Calling all runners: how do you optimize your running performance while staying healthy?

Like any sport, running can take its toll on your body over time, especially if you have improper form, injuries, inadequate nutrition, and unsupportive gear. Whether you run one mile or ten, it’s important to make sure you are employing healthy running habits so you can get the most out of your workout.

1. Improve Your Running Form
Though running may feel like a second-nature movement for many people, there are actually a lot of biomechanics that contribute to proper form. The movement pattern of your legs while running is called your gait. This involves your initial foot contact with the ground, your mid-stance, your take-off, your leg swing, and everything in between.

Your gait is important because striking the ground with the wrong part of your foot or not reaching a high enough knee position during mid-stance or takeoff can put pressure on your joints, increasing wear and tear and decreasing efficiency and performance.

In order to protect your body and improve performance, maintain a running form that is steady rather than bouncy. According to Ashley Kumar, physical therapist at PALM Health, “The higher you lift yourself off the ground between strides, the greater the shock you have to absorb when you land. This causes faster fatigue.” Your arms should swing, but make sure you maintain a stable core, leaning slightly forward with good thoracic controlled rotation.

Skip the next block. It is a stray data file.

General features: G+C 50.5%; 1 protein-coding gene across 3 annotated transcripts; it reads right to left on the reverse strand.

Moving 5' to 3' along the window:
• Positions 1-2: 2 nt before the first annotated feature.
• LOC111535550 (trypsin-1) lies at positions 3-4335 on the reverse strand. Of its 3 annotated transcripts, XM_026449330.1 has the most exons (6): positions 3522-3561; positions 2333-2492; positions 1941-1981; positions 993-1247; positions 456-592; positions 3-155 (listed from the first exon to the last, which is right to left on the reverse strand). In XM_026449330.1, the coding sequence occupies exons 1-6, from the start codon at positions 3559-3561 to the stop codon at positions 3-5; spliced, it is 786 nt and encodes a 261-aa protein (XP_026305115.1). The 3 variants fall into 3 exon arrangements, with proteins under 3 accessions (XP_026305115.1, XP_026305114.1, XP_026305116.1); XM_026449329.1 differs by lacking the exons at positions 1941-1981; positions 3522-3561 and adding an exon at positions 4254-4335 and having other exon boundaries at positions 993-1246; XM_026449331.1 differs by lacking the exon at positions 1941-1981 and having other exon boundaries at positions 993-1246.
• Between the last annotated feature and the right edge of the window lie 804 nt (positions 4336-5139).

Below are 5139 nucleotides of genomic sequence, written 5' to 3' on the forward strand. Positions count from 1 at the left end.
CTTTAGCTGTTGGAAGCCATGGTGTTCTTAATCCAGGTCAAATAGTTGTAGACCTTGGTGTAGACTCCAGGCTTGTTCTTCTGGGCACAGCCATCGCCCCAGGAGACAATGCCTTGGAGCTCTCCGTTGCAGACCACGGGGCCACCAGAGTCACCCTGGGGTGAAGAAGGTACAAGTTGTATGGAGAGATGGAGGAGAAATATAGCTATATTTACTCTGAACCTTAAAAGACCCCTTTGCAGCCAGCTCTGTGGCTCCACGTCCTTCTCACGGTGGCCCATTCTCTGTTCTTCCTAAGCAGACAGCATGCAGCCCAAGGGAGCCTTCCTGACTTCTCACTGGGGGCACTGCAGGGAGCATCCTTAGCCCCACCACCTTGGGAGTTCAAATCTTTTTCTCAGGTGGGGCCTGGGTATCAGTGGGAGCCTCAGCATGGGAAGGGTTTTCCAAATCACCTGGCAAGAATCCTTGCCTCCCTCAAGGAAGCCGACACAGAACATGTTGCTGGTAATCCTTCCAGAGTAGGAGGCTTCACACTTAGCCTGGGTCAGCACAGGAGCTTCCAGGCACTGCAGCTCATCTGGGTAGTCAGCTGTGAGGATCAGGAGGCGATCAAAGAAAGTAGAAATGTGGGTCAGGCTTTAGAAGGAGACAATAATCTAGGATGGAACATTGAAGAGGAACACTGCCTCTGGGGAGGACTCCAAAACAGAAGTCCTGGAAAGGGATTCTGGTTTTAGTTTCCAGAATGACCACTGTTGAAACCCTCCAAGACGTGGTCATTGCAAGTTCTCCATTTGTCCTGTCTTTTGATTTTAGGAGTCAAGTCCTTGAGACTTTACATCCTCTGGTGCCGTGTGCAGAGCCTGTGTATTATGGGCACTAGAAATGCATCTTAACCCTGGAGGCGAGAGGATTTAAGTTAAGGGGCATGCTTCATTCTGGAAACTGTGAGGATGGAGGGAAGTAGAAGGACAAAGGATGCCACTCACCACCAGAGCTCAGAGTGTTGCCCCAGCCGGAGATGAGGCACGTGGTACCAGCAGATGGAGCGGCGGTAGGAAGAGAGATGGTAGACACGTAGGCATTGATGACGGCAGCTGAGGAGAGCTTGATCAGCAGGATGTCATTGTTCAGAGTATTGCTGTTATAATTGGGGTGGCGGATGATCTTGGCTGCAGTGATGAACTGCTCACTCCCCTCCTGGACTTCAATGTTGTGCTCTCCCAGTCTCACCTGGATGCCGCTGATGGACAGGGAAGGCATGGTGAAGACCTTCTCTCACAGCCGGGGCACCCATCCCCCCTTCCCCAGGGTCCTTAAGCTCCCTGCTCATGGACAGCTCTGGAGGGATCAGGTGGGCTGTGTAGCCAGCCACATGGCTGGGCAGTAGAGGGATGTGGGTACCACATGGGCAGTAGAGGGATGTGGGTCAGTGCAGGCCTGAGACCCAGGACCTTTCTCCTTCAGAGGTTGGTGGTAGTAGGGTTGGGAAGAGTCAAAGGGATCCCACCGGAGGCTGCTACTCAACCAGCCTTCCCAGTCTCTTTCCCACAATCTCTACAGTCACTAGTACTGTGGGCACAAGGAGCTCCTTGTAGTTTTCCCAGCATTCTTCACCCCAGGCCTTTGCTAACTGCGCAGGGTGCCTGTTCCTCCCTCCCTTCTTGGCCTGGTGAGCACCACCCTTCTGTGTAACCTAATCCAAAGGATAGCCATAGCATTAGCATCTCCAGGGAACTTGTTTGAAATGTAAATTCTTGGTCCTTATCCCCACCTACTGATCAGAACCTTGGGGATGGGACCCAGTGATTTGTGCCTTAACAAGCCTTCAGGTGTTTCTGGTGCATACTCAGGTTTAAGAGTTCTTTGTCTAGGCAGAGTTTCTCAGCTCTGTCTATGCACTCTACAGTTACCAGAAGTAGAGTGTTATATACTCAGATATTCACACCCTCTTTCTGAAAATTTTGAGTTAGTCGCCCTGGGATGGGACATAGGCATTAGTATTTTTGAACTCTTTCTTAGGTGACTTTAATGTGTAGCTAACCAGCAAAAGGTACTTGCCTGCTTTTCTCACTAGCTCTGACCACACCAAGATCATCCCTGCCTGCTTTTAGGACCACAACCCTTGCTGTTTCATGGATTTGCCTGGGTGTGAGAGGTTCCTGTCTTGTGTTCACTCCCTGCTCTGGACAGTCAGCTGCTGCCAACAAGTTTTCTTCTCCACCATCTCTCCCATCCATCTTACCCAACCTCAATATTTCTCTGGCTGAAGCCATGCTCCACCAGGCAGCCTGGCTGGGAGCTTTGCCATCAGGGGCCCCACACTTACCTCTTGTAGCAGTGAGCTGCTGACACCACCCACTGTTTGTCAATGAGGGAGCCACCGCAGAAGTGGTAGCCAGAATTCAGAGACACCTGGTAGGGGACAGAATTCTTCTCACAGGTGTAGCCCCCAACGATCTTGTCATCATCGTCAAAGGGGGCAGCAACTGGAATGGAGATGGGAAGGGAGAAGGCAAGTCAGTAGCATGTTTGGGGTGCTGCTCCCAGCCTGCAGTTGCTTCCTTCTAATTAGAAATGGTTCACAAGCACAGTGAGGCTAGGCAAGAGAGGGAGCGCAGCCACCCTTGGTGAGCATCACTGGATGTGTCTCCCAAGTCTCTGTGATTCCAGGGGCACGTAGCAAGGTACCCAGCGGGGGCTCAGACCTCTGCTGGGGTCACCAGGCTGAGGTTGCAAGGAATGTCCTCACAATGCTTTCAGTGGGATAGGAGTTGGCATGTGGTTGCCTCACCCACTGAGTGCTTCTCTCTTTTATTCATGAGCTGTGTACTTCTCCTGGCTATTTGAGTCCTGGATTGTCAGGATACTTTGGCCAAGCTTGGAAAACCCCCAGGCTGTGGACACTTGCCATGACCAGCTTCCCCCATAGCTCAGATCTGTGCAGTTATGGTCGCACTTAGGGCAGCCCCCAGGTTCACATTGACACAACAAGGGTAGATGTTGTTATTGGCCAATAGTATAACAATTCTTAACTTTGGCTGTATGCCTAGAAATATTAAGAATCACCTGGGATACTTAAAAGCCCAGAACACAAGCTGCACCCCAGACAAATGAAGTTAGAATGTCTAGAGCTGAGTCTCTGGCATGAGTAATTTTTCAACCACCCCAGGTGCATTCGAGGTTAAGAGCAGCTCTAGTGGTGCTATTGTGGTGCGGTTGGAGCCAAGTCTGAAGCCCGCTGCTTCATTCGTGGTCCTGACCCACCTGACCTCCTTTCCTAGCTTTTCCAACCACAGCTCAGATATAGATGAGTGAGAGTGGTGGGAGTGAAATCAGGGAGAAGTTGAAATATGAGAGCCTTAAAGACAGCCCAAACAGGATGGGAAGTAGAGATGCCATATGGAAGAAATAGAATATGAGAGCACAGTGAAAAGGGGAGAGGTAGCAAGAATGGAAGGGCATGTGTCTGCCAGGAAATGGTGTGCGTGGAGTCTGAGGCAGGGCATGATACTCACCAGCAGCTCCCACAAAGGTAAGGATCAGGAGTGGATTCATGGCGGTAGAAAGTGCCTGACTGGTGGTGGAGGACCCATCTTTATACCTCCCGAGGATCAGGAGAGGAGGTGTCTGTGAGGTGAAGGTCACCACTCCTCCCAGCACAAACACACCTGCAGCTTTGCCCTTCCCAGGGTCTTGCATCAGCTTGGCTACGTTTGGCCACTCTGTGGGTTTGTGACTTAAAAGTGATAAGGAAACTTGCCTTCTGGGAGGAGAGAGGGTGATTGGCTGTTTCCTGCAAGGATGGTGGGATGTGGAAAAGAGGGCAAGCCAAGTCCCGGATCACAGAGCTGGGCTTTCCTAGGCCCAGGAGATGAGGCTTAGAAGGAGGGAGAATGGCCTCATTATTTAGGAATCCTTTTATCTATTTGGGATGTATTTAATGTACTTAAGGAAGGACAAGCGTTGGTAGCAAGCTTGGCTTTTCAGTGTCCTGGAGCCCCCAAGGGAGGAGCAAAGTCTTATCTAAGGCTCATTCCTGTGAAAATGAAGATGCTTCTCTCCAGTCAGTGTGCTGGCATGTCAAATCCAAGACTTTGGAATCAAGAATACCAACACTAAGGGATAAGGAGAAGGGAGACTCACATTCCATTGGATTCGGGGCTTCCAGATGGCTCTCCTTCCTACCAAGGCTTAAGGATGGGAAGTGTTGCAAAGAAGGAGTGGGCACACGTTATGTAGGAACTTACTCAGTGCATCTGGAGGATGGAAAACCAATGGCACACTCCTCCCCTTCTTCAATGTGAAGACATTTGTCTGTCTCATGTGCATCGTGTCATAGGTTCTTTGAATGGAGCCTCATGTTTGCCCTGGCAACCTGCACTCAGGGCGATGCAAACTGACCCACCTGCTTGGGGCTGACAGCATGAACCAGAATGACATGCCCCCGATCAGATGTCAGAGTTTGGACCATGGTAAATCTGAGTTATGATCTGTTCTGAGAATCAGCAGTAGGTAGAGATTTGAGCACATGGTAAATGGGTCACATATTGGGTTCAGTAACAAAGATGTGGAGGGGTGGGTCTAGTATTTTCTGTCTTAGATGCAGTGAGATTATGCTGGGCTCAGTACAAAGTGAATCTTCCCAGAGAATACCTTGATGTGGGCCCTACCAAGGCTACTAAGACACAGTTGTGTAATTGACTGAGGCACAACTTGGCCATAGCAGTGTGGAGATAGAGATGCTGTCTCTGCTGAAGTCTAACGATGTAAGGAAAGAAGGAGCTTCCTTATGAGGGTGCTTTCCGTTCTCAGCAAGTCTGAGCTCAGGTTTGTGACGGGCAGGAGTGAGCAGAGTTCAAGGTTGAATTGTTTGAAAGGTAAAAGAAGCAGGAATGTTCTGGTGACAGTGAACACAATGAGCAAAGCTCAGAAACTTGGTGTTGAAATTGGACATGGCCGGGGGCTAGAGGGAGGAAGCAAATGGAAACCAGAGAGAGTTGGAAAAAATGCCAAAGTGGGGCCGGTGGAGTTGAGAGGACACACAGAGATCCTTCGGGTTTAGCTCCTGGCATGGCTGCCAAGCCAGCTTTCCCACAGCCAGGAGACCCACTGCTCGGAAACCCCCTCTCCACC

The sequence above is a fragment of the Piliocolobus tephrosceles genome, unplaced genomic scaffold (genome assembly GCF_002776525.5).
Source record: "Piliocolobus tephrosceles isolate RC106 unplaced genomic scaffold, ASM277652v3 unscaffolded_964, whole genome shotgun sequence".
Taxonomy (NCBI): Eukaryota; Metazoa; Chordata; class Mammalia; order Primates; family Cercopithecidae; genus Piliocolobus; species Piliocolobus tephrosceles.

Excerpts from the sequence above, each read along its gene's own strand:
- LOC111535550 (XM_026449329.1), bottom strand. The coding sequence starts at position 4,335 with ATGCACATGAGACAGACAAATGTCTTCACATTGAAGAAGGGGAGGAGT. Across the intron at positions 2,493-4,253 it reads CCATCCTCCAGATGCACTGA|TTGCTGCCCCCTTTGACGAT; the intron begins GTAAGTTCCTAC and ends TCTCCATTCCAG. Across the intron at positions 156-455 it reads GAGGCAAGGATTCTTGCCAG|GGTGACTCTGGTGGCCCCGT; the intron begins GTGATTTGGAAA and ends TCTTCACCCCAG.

Overstriding, which is a common issue for runners, doesn’t properly allow your joints to absorb the impact of your foot landing on the ground. It is also a major cause of hip flexor tightness, so if you struggle with tight hips or decreased range of motion in your hips, take a look at your running strides.

Each foot strike should be a soft landing on the ball of your foot directly under a bent knee, rather than way out in front of you. The most efficient cadence, or pace of your foot-striking, is between 170 and 180 steps per minute. This decreases your fatigue and allows you to run longer.

Try running with a metronome to count your steps and adjust to this higher cadence. Think of running lightly across water like a cricket versus splashing the water with a heavy foot pattern like an elephant.

 2. Manage and Prevent Common Injuries
“The most common injuries for runners stem from the feet, knees, and hips,” says Ashley Kumar. For example, many runners have excessive pronation, or flat feet, which can cause the knees to cave inward when striking the ground and lead to irritated IT bands and knee pain. If you have flatter feet, consider talking to a physical therapist for recommendations for specific shoes or orthotics that can help with stability.

When you’re running, if there is too much knee bend when your foot lands on the ground, there is increased stress around the kneecap. Over time, that can lead to what is known as “runner’s knee,” which is characterized by pain around the kneecaps, especially with stairs, squats, and lunges.

To improve this and avoid it in the future, work on landing with your foot stacked under your knee. Strengthening your glute muscles and increasing flexibility in your hip flexors and quads will also help you comfortably maintain proper running form to avoid knee pain.

Another thing to keep in mind, according to chiropractor Dr. Jake Schaake, is, “The site of pain is not usually the actual cause of the problem. Most problems are due to a deficiency somewhere else along the chain.”

For example, weak glutes can also lead to hip pain with running. Without adequate glute strength and stability, you may experience your hips dropping or tilting from one side to the other as you run. This increases strain on your joints as well.